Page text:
To our knowledge, there have been no previous reports of early onset of large granuloma caused by extraocular migration of intravitreal silicone oil. We report subconjunctival and orbital silicone oil granuloma that resulted from the leakage of intravitreal silicone oil in a patient with endogenous endophthalmitis.

2. Case Report

A 30-year-old male suddenly developed left eyeball pain and visual loss with fever and chilling sensation. He was diagnosed as endogenous Klebsiella endophthalmitis that originated from liver abscess. He underwent pars plana vitrectomy and silicone oil tamponade (Oxane 5700, Bausch & Lomb, Waterford, Ireland, UK) in the left eye for severe endogenous endophthalmitis. The infection had been calmed down after the surgery until the eyelid swelling and chemosis were aggravated at 2 months postoperatively. He was referred to oculoplastic clinic for evisceration under the impression of uncontrolled endophthalmitis.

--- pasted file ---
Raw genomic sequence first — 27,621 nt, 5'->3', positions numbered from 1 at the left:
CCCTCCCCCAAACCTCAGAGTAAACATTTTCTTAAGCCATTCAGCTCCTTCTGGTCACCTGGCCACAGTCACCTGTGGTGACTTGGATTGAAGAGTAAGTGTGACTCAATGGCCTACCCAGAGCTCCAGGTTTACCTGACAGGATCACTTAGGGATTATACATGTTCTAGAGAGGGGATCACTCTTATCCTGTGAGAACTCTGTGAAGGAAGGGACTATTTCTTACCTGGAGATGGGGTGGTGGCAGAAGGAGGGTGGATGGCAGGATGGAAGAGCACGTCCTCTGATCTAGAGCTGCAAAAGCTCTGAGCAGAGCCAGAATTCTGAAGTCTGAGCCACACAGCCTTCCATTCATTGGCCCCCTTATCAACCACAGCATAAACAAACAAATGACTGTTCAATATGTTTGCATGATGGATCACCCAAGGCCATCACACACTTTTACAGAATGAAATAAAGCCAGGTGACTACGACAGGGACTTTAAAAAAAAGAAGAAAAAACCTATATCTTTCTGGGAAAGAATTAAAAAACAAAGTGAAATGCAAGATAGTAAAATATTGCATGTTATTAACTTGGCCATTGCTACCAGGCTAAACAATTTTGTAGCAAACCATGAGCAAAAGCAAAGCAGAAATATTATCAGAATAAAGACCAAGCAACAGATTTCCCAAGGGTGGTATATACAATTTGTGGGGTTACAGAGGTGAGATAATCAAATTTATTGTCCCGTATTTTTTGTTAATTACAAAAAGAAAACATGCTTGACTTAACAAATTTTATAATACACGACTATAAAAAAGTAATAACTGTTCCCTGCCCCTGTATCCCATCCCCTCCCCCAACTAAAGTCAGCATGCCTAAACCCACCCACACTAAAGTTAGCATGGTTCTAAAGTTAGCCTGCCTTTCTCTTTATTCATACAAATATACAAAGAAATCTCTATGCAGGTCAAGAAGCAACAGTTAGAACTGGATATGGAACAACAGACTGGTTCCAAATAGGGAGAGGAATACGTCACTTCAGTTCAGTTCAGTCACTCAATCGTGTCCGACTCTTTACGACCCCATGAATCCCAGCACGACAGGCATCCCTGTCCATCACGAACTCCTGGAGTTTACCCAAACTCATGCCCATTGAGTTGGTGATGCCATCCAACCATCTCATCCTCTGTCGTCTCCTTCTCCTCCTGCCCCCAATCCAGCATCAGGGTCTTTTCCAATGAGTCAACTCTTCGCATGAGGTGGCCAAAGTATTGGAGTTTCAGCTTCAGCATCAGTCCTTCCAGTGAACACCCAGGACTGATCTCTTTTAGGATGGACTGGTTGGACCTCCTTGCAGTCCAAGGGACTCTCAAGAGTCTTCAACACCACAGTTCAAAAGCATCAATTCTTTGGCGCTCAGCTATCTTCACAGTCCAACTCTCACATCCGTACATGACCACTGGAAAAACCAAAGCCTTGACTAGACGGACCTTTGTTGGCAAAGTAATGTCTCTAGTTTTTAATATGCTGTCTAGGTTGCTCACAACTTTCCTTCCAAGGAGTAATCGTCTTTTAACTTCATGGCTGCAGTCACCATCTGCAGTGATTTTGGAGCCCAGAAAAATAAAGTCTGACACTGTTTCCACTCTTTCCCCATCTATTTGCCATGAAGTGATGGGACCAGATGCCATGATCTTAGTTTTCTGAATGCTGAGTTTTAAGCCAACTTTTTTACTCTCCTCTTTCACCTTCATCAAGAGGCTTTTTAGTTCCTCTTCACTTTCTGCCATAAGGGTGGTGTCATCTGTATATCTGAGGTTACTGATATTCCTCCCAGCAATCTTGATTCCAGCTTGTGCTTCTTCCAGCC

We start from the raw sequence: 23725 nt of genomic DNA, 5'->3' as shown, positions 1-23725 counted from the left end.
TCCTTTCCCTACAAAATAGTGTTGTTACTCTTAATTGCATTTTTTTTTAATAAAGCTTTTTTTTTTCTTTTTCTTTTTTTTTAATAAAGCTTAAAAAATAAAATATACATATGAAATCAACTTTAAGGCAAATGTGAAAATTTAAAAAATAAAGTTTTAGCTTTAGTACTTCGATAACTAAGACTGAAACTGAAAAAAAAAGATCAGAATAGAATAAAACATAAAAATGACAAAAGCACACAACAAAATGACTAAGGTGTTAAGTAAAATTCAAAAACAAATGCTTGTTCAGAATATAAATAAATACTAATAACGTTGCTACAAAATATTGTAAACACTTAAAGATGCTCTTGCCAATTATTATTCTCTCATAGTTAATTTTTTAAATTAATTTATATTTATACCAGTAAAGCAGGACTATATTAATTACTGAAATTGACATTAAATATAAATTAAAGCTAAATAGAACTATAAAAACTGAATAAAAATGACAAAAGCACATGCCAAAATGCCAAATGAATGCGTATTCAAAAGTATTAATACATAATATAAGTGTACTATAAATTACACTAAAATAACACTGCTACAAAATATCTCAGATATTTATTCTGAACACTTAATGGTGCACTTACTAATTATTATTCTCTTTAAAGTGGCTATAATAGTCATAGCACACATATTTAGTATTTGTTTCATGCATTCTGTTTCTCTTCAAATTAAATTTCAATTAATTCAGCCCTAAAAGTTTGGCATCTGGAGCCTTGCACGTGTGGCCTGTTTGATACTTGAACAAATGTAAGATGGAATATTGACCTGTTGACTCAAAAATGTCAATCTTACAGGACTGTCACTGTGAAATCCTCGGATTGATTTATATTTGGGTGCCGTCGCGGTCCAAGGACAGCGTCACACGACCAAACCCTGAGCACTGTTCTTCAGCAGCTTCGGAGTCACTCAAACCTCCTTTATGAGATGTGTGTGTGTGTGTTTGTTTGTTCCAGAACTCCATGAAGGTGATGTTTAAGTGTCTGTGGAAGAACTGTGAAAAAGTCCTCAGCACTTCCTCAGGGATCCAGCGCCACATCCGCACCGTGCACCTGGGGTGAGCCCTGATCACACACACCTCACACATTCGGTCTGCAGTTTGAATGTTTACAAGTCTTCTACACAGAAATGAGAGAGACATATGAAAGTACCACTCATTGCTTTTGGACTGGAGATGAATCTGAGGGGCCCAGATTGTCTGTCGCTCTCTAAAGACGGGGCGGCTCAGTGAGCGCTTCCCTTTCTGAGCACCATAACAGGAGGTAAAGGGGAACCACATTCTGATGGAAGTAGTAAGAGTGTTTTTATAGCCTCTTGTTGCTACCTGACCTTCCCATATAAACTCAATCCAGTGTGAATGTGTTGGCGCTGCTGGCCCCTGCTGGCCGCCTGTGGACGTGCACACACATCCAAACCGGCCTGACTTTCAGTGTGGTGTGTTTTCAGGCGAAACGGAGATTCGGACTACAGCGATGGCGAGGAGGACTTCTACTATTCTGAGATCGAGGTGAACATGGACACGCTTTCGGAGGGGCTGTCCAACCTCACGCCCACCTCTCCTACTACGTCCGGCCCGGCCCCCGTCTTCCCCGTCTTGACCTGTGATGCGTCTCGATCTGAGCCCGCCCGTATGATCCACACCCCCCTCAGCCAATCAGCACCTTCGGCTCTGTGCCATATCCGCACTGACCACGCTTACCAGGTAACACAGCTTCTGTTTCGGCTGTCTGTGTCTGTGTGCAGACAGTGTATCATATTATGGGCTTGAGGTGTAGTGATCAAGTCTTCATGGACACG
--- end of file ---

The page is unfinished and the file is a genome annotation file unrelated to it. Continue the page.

On ophthalmologic examination, he had no light perception in the left eye. The intraocular pressure was 14 mmHg in the right eye and 9 mmHg in the left eye. And left upper eyelid showed diffuse swelling and redness with complete ptosis (Figure 1(a)). Large upper subconjunctival mass was covering the cornea, in which underlying multiple small transparent lipid droplets were observed under slit lamp examination (Figure 1(b)). Cornea was clear and dense fibrotic membranous tissues were noted in anterior chamber.

Orbital magnetic resonance image (MRI) examination showed shrinkage of the eyeball and large subconjunctival and orbital mass. The mass was located in superior part of the orbit between levator muscle and eyeball, surrounding superior rectus muscle. It demonstrated septate cystic form with low signal intensity in T1- and T2-weighted image and heterogenous enhancement in Gd-enhanced image (Figure 2).